“No EU citizen should have to choose between heating or eating”
by Owen Stafford
With the upcoming UN Climate Change conference in Paris and winter fast approaching, estimates suggest that between 50 and 125 million EU citizens may be at risk of energy poverty.
According to a recent report produced for the European Commission by the energy think-tank Insight_E, various factors such as low income, high energy prices and energy-inefficient housing are to blame for the scourge of “energy poverty” – a term describing the situation faced by those “unable to adequately heat or provide other required energy services in their homes at affordable cost”.
Politicians from across the spectrum have expressed alarm over the findings and the scale of the problem.
“It’s a disgrace,” says Theresa Griffin, a Labour party MEP for the northwest of England. “We need to pin down this figure and get more accurate data from the Commission. No EU citizen should have to choose between heating or eating,” she tells Equal Times.
Griffin says that a lack of information about low energy tariffs has also contributed to the problem as cheaper fuel prices are available but many consumers remain uninformed.
While the issue of energy poverty is gaining more public traction, Griffin says that “we can’t let another winter go by without taking action”, adding that her political grouping in the European Parliament – the centre-left Progressive Alliance of Socialists and Democrats (S&D) – will produce an energy poverty manifesto over Christmas, which it plans to pass onto EU energy minsters.
In the UK, the most recent Annual Fuel Poverty Statistics Report shows that 2.35 million households are deemed energy poor. Winter deaths in England and Wales in 2012-13 rose by a third to an estimated 31,000 deaths.
Public awareness campaigns and energy savings schemes have been launched by groups such as Energy Projects Plus in Merseyside and Citizens Advice, whose national Big Energy Savings Week aims to inform people on how to cut bills and receive support.
But this is an EU-wide problem and in central and southern Europe hot summers means that many vulnerable people cannot afford air conditioning.
The Commission highlighted energy poverty in its recent Energy Union Communication and has launched a new pilot project to help map and measure energy poverty and share examples of best practice in member states. The first results are expected in spring 2016.
The Commission also claims it is engaging with member states on tackling consumer vulnerability through the creation of a database of shared experiences regarding energy price deregulation as well as social and energy policy measures.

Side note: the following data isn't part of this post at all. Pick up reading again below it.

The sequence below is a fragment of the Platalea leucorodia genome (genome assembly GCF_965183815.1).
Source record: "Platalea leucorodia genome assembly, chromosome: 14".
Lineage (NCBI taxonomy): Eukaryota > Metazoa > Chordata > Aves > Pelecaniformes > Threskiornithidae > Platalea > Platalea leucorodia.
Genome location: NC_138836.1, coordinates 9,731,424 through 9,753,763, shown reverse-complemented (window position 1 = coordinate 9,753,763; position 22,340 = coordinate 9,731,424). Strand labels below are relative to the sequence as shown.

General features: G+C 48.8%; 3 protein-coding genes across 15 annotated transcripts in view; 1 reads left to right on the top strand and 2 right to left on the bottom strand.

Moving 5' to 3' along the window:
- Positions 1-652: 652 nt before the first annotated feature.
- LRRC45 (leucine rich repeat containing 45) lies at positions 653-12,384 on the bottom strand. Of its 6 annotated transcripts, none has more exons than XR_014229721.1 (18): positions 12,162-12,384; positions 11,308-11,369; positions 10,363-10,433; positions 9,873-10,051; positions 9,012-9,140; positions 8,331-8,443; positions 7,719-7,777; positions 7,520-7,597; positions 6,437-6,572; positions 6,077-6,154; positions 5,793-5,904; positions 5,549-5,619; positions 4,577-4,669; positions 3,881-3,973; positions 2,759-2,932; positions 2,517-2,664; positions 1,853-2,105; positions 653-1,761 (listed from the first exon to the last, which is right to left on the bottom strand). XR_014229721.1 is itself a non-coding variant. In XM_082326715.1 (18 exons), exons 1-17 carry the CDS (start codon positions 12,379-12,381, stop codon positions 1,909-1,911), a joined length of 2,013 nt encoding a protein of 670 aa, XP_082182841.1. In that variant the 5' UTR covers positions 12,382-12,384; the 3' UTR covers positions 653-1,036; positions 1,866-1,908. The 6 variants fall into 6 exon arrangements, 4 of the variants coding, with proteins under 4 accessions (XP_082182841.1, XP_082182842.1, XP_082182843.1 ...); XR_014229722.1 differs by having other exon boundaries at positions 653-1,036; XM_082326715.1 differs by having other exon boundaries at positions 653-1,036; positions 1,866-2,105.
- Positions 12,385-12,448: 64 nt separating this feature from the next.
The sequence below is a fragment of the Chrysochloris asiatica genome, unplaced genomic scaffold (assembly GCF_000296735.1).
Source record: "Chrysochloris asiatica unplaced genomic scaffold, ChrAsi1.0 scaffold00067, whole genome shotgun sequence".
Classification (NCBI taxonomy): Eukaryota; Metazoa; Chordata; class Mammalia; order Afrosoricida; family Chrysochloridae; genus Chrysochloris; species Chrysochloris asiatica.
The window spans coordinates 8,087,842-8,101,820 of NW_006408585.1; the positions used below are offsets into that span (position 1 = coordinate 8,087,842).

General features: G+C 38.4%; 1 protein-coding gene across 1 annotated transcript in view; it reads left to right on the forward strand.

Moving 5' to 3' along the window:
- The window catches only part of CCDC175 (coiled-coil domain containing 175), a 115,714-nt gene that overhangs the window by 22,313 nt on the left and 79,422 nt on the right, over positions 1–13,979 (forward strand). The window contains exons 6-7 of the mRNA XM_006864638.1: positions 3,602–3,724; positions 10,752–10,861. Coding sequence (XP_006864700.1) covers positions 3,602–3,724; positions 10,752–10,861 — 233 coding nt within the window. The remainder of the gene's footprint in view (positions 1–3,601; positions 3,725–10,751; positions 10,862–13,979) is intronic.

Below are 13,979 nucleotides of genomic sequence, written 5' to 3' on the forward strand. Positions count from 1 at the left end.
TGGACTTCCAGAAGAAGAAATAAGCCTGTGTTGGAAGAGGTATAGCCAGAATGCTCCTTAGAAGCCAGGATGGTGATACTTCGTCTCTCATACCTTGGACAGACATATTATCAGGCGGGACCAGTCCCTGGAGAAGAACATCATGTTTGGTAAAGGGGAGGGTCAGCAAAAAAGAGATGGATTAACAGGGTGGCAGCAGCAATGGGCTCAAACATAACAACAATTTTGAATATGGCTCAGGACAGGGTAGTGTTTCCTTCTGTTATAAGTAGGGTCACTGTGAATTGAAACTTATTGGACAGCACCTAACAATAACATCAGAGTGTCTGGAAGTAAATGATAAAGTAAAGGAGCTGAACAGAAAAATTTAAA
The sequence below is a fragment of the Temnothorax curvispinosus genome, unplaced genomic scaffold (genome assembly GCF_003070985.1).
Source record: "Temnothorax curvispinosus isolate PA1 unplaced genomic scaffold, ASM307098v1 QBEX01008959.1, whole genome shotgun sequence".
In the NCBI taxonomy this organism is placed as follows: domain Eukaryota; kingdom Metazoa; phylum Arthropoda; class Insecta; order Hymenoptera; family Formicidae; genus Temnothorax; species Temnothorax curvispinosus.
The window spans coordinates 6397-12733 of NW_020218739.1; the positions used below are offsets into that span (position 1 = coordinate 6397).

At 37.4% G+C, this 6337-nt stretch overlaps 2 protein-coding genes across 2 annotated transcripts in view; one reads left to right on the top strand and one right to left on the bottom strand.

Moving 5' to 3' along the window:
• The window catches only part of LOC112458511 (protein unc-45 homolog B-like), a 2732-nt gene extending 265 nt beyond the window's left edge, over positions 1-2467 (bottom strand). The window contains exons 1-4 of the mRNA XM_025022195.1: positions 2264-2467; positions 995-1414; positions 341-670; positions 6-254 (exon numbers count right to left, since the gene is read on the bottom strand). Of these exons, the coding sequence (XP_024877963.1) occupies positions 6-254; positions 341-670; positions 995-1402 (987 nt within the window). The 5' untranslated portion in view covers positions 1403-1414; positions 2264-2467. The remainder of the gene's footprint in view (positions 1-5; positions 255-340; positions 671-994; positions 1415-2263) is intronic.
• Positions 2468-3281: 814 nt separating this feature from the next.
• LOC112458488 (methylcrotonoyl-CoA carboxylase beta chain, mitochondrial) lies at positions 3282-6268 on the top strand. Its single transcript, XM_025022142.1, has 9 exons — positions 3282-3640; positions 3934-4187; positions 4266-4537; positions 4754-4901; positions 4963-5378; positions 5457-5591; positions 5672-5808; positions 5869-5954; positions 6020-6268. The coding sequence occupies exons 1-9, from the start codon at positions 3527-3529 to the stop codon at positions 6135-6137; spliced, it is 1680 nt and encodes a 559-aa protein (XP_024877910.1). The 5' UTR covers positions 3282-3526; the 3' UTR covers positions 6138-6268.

Griffin believes the EU needs “a framework to tackle energy poverty, to improve retail market conditions to support vulnerable consumers, putting them centre stage.” She is also calling for EU-wide definitions for the terms “energy poverty” and “vulnerable consumers” to aid a more cohesive response.
In addition, a Commission spokesperson claims that expert groups deem it inappropriate to harmonise definitions on ‘vulnerable consumers’ due to wide ranging “drivers of vulnerability, economic disparities and policies addressing vulnerability in different member states”. The focus instead is on “improving the comparability of definitions across the EU”.
Meanwhile, Claude Turmes, a Luxembourgish MEP and spokesperson for energy policy for the European Greens EU Parliament group, is calling for more dialogue between EU and local level actors, such as the Covenant of Mayors. “6,600 cities are active in energy transition [to clean energy] and are close to citizens regarding energy poverty,” he tells Equal Times.
Energy efficiency, referred to by proponents as the ‘first fuel,’ is the “only powerful answer to energy poverty,” states Turmes. However, in addition to funding, he is calling for detailed energy efficiency policy design, which must be tailored to low-income citizens.
Turmes is calling for “a door-knocking policy, which speaks to vulnerable consumers in their language, rather than just relying on the internet.”
Nevertheless, the Commission remains hopeful that the 27 per cent target can still provide benefits for vulnerable consumers and expects a review by 2020, with the possibility of increasing this target to 30 per cent.
The Commission clearly considers energy efficiency the best long-term solution to energy poverty: it is investing €18 billion (US$19.2 billion) of European Structural and Investment Funds (ESIF) in increasing energy efficiency for buildings, including social housing renovation.
In addition, this October MEPS passed a resolution calling on the EU to demand a 40 per cent energy efficiency target at the Paris climate talks, which constitutes the mandate for the Parliament’s delegation to the conference. Any deal reached in Paris will have to be voted on by MEPs.
Furthermore a Commission feasibility study will be launched before the new year, on how EU funds could finance low-cost energy efficiency measures in low-income households.